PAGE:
What does bother me, and what is different about the coming “entitlement cards” is that some goon can stop me in the street and say “Papers please”.

    THAT is where we cross the Rubicon.

    I give it about three years.

  • Mike

    Mitch writes:

    ” Where are Margaret Thatcher’s heirs? Why is Thatcherism a term of abuse?”

    Despite Hague and Duncan Smith claims to the contrary they are to scared to be truly Thatcherite. Not surprisng really as the Tory divisions are still there, just underneath the surface. A new Hestletine would be behind their back with knife in hand.

    There isn’t going to be a Thatcherite Tory PM until the Euro issue is dead.

  • Liberty Belle

    Mike – and the euro issue won’t be dead until we get a new Thatcher, man or woman, to slay the dragon once more. This time through the heart, and keep the blade in until it’s bled to death.

    And yes, Duncan Smith is frightened – Hague somewhat less so, but frit nonetheless.

  • Doug Collins

    As a bemused American reading over the foregoing comments about our (conservative and to some extent libertarian) apparent preference for local government over federal government, I have to make a clarification. Our actual preference is for as little government as possible, and that as responsive as possible. The objective is maximum individual liberty. In some cases, where particularly entrenched local governments hold power, a more distant government might be more favorable to individual liberty.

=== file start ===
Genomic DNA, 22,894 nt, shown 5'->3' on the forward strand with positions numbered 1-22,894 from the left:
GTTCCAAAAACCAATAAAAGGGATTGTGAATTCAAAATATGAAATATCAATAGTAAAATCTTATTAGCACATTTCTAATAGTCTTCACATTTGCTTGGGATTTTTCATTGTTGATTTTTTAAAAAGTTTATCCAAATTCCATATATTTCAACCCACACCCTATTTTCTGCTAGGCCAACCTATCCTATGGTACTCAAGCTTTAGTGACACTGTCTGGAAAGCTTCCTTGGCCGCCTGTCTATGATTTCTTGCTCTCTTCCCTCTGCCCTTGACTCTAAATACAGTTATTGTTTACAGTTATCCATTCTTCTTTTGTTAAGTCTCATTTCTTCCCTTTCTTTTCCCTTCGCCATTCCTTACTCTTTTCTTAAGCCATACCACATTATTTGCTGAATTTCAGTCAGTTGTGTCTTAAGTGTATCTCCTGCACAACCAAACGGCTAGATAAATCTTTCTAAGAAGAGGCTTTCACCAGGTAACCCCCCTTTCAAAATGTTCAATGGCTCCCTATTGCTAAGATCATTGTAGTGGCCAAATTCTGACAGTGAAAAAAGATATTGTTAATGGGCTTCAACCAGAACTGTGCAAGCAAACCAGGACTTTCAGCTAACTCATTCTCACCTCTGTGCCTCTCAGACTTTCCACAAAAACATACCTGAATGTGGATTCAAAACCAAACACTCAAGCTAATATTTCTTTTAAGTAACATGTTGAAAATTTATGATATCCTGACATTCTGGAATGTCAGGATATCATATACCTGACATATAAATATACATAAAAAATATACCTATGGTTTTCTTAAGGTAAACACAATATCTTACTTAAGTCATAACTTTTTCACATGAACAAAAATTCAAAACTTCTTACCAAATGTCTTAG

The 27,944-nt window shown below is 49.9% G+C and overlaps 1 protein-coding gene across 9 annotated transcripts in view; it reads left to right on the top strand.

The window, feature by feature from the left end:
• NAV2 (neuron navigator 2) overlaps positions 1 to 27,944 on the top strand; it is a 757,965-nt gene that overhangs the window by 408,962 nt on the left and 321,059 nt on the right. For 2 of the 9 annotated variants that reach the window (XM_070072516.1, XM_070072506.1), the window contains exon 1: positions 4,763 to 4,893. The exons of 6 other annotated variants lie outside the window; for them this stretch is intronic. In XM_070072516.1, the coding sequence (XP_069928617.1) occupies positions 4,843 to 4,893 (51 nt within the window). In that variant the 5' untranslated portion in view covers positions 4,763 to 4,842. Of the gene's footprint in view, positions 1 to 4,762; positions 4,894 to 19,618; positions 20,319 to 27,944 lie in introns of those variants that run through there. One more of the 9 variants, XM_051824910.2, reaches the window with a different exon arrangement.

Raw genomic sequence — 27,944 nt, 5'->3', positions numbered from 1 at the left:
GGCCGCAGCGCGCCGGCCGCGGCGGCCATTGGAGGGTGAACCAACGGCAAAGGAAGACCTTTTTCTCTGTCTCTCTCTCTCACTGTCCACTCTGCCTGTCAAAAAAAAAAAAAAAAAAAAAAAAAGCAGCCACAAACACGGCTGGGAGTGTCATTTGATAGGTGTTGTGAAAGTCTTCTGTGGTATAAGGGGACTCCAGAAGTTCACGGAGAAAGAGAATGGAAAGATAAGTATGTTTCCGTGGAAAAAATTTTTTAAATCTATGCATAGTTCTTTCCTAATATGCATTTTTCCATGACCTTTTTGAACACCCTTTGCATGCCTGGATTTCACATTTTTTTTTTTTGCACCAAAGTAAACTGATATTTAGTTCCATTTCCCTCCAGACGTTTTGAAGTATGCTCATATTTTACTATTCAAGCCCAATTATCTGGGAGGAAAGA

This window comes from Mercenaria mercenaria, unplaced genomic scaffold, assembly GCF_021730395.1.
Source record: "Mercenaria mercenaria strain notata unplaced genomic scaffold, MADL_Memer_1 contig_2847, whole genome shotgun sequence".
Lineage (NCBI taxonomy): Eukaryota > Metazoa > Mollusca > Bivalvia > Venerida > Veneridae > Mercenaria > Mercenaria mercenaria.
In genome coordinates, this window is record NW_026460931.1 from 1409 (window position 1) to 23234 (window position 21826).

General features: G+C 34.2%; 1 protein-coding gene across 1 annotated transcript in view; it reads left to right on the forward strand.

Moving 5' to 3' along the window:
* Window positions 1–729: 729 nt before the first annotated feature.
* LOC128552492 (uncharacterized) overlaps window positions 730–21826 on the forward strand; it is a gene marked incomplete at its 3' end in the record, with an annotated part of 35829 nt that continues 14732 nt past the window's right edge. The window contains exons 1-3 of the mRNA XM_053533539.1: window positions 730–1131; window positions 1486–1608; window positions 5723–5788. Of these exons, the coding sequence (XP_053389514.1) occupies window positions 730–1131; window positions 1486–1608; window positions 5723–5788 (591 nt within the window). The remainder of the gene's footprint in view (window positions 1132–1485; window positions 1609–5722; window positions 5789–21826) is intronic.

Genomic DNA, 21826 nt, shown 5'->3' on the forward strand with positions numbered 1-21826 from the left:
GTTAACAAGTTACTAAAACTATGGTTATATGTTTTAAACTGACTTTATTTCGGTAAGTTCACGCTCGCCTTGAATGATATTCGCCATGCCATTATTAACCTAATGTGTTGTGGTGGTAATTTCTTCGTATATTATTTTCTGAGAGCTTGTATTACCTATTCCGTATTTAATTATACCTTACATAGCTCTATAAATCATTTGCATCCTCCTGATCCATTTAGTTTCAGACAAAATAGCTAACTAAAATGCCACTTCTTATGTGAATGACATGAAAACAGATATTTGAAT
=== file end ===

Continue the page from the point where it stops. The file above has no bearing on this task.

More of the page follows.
An example occurred here in Texas about 15 years ago. A couple of small towns on the interstate highway near Houston had found increased traffic citations to be a handy way to lower their local property tax burden. This got taken to an extreme, including coerced confessions, that finally moved the state government to set a percentage limit for police generated local revenue. Exceed it and your property taxes go up and most of the money goes to the Texas state government. This was a situation where the locals liked things as they were and were unlikely to change.

    The point is that bigger versus smaller is not the question, however much the looming threat of the EU behemouth may make it seem so. The question is individual liberty.

    Concerning the Tory Party and it’s refractory nature, I have an ignorant American question to which I would appreciate a knowledgeable British answer: Regardless of the disregard for liberty in the Tory party, what is the support for liberty, and the level of concern for it in the general British population? I always thought Burke’s metaphor of the English oxen ignoring the buzzing political insects was a good thing, however in the present situation placidity in the doorway of the abattoir may not be a virtue.

    If a politically significant part of the British nation, say 15%, is concerned enough with the situation, some enterprising group ought to be able to mobilize that interest group to get active in the Tories, “throw the bums out” and start repairing things before it’s too late.

    If there is not enough interest, it doesn’t matter what the Tories do or think and you had better start thinking about emigration. I hope the interest level is high enough. It’s difficult to believe the same people who defended to the death at Calais wouldn’t resist EU federasty.

  • Mike

    Doug wrote “If a politically significant part of the British nation, say 15% is concerned enough with the situation”

    I’d say it’s more than 15% easily. But the Tories still believe we can stay in Europe without signing the Constitution or adopting the Euro. They are too scared to really take the bull by the horns.

    And the Daily Mail was calling for a referendum last week so for the Tories to adopt that policy today really shows that they have missed the boat again.